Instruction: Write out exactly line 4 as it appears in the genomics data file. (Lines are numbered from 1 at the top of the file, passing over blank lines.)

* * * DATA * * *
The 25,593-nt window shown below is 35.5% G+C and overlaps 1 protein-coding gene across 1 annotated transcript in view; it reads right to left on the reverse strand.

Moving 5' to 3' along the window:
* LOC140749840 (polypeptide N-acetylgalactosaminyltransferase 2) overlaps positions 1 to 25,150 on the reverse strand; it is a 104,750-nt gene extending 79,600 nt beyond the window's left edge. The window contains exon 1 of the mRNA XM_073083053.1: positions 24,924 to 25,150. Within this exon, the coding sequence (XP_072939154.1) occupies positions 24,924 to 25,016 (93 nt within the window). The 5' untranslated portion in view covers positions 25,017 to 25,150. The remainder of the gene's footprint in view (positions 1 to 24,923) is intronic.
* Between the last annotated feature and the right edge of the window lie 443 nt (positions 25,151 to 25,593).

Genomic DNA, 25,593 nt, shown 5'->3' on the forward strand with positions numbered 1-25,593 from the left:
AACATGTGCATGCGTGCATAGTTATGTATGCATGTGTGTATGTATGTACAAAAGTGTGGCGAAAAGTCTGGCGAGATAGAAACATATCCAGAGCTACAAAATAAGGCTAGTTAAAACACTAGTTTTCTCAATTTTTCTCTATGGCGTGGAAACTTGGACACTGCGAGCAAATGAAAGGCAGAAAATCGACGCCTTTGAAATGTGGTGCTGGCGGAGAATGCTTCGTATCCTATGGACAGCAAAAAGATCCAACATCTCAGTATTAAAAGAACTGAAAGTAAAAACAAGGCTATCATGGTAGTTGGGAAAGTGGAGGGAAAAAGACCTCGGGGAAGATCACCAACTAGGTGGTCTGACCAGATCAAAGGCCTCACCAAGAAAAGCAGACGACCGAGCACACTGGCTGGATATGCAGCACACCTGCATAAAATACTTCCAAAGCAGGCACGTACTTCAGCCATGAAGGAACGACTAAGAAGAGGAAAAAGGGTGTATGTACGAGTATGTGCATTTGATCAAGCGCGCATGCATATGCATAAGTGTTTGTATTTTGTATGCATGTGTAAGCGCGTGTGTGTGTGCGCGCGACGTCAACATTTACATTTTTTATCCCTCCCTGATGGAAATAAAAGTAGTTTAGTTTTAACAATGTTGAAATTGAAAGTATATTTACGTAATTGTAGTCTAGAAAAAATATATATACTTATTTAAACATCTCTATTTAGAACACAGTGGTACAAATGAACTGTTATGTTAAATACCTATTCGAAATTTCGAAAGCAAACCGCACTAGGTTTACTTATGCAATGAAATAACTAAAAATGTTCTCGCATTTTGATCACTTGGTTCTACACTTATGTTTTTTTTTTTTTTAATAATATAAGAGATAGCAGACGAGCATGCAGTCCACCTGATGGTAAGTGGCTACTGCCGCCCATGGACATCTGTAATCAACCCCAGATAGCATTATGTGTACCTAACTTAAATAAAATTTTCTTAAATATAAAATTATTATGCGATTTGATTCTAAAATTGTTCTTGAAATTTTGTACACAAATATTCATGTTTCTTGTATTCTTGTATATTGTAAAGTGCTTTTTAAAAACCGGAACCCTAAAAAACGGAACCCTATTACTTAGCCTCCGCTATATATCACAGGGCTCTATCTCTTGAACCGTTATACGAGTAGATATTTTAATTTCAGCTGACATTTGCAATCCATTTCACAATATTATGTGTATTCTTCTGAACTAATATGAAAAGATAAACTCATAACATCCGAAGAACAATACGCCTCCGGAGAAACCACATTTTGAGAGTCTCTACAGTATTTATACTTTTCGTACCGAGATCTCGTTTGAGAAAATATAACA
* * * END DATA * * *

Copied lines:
* Between the last annotated feature and the right edge of the window lie 443 nt (positions 25,151 to 25,593).